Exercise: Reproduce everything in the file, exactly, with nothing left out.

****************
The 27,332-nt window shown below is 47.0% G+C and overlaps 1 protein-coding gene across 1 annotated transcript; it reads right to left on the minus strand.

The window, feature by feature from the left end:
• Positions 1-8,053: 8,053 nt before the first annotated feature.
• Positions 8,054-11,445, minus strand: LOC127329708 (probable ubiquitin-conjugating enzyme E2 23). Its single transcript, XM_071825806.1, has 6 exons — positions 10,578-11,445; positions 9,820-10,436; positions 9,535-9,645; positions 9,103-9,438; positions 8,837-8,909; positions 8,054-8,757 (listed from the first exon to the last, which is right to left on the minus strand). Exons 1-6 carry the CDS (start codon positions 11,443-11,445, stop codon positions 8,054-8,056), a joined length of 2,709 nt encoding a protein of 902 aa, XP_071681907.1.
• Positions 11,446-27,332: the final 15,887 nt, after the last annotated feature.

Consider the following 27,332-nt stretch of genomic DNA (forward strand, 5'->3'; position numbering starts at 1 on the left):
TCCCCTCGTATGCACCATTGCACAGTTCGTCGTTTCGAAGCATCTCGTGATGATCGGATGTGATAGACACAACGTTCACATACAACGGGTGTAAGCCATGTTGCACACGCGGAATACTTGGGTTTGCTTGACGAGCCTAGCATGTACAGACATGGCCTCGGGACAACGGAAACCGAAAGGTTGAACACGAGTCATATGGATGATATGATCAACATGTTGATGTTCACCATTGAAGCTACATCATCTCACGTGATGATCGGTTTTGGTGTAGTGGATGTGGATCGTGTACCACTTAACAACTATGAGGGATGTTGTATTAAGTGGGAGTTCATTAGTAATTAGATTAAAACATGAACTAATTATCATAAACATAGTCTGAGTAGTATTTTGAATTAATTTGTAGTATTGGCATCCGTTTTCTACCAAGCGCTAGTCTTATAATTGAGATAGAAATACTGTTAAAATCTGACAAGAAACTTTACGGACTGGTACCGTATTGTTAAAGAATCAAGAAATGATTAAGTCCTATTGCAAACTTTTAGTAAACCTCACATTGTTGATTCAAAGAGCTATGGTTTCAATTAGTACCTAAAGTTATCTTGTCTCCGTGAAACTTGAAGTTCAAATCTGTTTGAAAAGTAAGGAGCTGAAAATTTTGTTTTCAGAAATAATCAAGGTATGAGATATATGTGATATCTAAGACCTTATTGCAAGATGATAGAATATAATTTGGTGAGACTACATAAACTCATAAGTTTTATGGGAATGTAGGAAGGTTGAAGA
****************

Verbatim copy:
The 27,332-nt window shown below is 47.0% G+C and overlaps 1 protein-coding gene across 1 annotated transcript; it reads right to left on the minus strand.

The window, feature by feature from the left end:
• Positions 1-8,053: 8,053 nt before the first annotated feature.
• Positions 8,054-11,445, minus strand: LOC127329708 (probable ubiquitin-conjugating enzyme E2 23). Its single transcript, XM_071825806.1, has 6 exons — positions 10,578-11,445; positions 9,820-10,436; positions 9,535-9,645; positions 9,103-9,438; positions 8,837-8,909; positions 8,054-8,757 (listed from the first exon to the last, which is right to left on the minus strand). Exons 1-6 carry the CDS (start codon positions 11,443-11,445, stop codon positions 8,054-8,056), a joined length of 2,709 nt encoding a protein of 902 aa, XP_071681907.1.
• Positions 11,446-27,332: the final 15,887 nt, after the last annotated feature.

Consider the following 27,332-nt stretch of genomic DNA (forward strand, 5'->3'; position numbering starts at 1 on the left):
TCCCCTCGTATGCACCATTGCACAGTTCGTCGTTTCGAAGCATCTCGTGATGATCGGATGTGATAGACACAACGTTCACATACAACGGGTGTAAGCCATGTTGCACACGCGGAATACTTGGGTTTGCTTGACGAGCCTAGCATGTACAGACATGGCCTCGGGACAACGGAAACCGAAAGGTTGAACACGAGTCATATGGATGATATGATCAACATGTTGATGTTCACCATTGAAGCTACATCATCTCACGTGATGATCGGTTTTGGTGTAGTGGATGTGGATCGTGTACCACTTAACAACTATGAGGGATGTTGTATTAAGTGGGAGTTCATTAGTAATTAGATTAAAACATGAACTAATTATCATAAACATAGTCTGAGTAGTATTTTGAATTAATTTGTAGTATTGGCATCCGTTTTCTACCAAGCGCTAGTCTTATAATTGAGATAGAAATACTGTTAAAATCTGACAAGAAACTTTACGGACTGGTACCGTATTGTTAAAGAATCAAGAAATGATTAAGTCCTATTGCAAACTTTTAGTAAACCTCACATTGTTGATTCAAAGAGCTATGGTTTCAATTAGTACCTAAAGTTATCTTGTCTCCGTGAAACTTGAAGTTCAAATCTGTTTGAAAAGTAAGGAGCTGAAAATTTTGTTTTCAGAAATAATCAAGGTATGAGATATATGTGATATCTAAGACCTTATTGCAAGATGATAGAATATAATTTGGTGAGACTACATAAACTCATAAGTTTTATGGGAATGTAGGAAGGTTGAAGA